A brief history of stem cell research

June 14, 2012
stem cell therapy
This article or excerpt is included in the GLP’s daily curated selection of ideologically diverse news, opinion and analysis of biotechnology innovation.

From early fetal tissue research to the first successful human treatments, this timeline documents the progress in stem cell science, and the policies that have impeded or promoted it.

The stories of research involving human embryonic stem cells and the policy governing that work are intertwined and stretch back into the mid-1970s. Shortly after the Supreme Court ruling in Roe v. Wade, discussions began about how to conduct ethical research on human fetal tissue. Since that time, scientists have made great strides—most notable the isolation of human embryonic stem cells.

Conservative and progressive presidents alike have curtailed federal funding for research for ethical reasons. The position taken by President Bush both limited advances in regenerative medicine and ignored ethical guidelines. And since 2009, the Obama administration has conducted a meticulous and thorough analysis of the ethical issues inherent to human embryonic stem cell research, resulting in many lines being opened back up for research and new federal funding flowing.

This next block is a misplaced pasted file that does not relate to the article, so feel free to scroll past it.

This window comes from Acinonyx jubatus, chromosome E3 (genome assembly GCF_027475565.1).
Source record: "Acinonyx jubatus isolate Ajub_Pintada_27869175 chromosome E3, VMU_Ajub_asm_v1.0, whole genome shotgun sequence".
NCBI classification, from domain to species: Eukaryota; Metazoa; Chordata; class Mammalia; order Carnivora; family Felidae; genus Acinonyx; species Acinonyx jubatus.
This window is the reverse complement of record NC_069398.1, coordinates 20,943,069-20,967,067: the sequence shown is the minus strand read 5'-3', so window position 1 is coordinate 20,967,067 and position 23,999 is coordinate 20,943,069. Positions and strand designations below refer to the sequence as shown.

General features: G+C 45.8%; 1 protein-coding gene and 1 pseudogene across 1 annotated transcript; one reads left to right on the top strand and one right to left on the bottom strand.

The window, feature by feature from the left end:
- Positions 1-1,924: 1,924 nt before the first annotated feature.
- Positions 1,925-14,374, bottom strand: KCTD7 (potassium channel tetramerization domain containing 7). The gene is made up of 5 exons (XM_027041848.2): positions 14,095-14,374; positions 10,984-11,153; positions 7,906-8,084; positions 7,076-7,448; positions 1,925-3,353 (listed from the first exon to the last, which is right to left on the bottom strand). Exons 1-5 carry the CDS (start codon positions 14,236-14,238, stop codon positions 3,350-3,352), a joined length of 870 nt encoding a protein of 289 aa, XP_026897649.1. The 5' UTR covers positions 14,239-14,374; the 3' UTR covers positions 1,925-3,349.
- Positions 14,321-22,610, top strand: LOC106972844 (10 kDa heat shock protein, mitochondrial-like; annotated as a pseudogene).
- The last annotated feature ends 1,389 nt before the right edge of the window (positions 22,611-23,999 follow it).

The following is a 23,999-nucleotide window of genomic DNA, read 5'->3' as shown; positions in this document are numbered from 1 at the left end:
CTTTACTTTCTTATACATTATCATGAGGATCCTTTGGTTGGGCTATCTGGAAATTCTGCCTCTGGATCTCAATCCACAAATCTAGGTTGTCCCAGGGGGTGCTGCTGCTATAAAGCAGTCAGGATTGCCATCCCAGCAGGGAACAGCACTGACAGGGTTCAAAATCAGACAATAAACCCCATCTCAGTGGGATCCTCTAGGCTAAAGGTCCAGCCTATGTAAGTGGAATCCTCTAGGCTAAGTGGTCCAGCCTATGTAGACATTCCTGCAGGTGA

View the original article here: A brief history of stem cell research

The GLP featured this article to reflect the diversity of news, opinion and analysis. The viewpoint is the author’s own. The GLP’s goal is to stimulate constructive discourse on challenging science issues.

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